Here’s a fake that is so notorious that it is known by its nickname: an Omega counterfeit.
Designed by Augustus Saint-Gaudens, the Double Eagle series that bears his name began in 1907. The initial coins had a date in Roman numerals and a high relief that proved impractical for mass production. The depiction of Liberty on the obverse is widely considered to be the most beautiful on a U.S. gold coin, and the U.S. Mint used it for its American Gold Eagle bullion coin series beginning in 1986.
A little over 12,000 1907 Double Eagles were reportedly struck in high relief, and the surviving examples are regarded as valuable rarities today. The genuine coin pictured here is graded NGC MS-66 and would be expected to sell for tens of thousands of dollars. The U.S. Mint went on to strike about 361,000 more Doubles Eagles dated 1907 using dies that included a lower relief and Arabic numerals. These coins carry a much more modest numismatic premium.
NGC recently held a Grading Contest at the ANA World’s Fair of Money in the Chicago area. Participants were asked to determine the authenticity and grade of fifteen coins. To make the contest more challenging, the NGC experts included a fake coin: this counterfeit 1907 high relief Saint-Gaudens Double Eagle.
Though the coin has the correct weight and composition (90% gold), the texture of the surface is noticeably different from a genuine example. There are also pimples and bubbles on the fake, including on and below the eagle’s claw.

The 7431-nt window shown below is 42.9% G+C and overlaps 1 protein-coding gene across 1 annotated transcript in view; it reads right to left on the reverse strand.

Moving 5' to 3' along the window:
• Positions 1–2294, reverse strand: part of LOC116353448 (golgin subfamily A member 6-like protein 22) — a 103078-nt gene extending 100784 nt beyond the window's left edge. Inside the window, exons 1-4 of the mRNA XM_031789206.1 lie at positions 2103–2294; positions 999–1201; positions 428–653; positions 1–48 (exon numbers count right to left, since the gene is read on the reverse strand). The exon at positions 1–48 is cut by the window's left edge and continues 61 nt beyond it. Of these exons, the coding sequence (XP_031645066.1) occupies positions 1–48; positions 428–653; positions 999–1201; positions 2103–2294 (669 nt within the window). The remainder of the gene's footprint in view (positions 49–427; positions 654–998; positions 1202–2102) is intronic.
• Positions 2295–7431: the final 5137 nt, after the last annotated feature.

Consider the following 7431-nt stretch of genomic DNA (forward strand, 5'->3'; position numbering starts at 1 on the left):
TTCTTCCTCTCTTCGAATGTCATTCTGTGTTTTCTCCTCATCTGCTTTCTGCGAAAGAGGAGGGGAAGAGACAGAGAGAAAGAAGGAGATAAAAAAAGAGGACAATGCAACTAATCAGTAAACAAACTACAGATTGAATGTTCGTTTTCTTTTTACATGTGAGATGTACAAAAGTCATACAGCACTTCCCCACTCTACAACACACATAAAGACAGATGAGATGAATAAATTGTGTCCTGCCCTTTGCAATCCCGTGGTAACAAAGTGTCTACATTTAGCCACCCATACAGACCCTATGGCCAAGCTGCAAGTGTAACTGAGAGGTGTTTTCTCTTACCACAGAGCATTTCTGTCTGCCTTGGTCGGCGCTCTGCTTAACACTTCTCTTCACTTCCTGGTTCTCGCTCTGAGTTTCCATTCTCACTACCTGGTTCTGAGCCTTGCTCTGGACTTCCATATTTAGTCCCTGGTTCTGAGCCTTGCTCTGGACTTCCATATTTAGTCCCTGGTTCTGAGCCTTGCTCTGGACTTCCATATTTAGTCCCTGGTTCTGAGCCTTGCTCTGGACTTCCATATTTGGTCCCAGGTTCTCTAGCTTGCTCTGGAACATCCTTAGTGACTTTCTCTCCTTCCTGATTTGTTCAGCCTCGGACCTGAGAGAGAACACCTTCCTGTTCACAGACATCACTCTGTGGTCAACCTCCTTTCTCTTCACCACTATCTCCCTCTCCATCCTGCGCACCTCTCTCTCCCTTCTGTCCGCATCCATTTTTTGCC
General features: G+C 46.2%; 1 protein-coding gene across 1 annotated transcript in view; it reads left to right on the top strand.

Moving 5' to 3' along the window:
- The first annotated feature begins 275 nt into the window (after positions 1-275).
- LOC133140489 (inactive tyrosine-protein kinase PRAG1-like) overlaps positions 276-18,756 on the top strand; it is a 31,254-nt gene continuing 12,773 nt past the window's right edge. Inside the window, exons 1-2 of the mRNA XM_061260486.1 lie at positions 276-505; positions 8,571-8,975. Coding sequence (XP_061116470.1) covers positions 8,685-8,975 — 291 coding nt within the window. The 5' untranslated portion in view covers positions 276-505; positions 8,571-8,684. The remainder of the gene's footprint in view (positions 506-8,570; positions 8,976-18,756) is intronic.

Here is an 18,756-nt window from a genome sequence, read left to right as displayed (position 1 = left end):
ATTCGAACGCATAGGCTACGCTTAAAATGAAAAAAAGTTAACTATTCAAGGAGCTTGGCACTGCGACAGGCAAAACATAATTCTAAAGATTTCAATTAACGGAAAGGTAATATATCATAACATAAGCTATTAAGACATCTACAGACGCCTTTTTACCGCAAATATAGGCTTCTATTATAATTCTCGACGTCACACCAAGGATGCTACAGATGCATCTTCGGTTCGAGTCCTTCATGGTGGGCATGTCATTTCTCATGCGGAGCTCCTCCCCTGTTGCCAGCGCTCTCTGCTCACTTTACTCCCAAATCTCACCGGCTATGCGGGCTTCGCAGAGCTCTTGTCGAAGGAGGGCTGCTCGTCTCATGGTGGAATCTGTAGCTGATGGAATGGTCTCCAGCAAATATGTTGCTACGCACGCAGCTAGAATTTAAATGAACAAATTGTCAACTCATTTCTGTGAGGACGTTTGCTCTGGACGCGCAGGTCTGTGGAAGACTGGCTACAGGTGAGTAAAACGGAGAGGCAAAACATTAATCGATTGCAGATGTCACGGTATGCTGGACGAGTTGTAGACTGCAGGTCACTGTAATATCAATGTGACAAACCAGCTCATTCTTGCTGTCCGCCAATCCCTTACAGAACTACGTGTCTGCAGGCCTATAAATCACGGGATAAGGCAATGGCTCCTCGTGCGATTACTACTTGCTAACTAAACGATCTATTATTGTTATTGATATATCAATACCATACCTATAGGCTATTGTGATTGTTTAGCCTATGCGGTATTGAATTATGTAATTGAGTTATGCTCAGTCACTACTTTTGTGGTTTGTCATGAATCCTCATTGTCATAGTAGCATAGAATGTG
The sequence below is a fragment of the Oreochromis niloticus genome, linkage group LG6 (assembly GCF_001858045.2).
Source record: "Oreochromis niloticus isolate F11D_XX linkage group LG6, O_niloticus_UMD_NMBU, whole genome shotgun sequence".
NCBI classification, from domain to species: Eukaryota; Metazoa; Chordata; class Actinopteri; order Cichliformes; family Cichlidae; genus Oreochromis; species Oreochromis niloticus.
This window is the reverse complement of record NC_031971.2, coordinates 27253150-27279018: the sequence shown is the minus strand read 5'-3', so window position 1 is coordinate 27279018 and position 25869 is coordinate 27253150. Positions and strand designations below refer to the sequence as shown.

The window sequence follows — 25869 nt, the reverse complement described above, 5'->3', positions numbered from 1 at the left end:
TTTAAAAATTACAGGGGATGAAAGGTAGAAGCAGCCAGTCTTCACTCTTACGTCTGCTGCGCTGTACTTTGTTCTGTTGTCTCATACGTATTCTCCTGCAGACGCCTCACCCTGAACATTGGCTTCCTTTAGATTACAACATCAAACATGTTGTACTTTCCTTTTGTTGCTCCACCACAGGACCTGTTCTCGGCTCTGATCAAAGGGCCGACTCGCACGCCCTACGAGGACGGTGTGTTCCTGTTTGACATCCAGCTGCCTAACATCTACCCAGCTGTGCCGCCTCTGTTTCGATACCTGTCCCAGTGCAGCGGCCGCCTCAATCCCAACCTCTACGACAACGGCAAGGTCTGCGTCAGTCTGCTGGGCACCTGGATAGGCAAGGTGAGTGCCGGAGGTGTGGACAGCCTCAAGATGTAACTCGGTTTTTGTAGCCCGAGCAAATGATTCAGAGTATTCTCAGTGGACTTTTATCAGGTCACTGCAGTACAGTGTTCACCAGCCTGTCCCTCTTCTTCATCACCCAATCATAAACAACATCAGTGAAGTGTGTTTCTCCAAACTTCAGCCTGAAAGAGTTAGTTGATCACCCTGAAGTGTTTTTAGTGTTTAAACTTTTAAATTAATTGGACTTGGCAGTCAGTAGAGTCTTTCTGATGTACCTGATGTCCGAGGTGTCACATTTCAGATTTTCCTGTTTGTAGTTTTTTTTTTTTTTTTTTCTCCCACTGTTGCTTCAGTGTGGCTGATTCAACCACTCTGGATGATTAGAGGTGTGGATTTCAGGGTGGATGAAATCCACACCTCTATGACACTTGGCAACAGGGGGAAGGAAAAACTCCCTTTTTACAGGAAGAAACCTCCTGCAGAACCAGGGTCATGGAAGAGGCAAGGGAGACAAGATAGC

Erasing any doubt that this is a fake is the Omega symbol (Ω), which is embedded into the coin’s design inside the eagle’s claw on the reverse. This identifies this coin as a counterfeit that was produced by the so-called “Omega Man” several decades ago. The counterfeiter (or counterfeiters) who produced this coin also created fakes of the ten-dollar Gold Eagle and three-dollar gold denominations, hiding the Omega symbol in the “R” within the word “LIBERTY” on the obverse. To learn more about one of these counterfeits, click here.
The Omega Man was never caught and remains an enigma today. They were responsible for creating thousands of fake coins, but they must have had considerable resources because the counterfeits are skillfully executed and made of gold. The fact that the counterfeiter “signed” their work with a symbol has caused a great deal of speculation about who made them — with the possibilities including an artistic genius and a hostile foreign government.
NGC is grateful to the ANA for making this counterfeit available for the Grading Contest. To see all the other coins that were part of the contest, click here.
Did you know? NGC has created a comprehensive Counterfeit Detection resource to help collectors and dealers identify counterfeit and altered coins. Visit NGCcoin.com/counterfeit.
Press release courtesy of the Numismatic Guaranty Company
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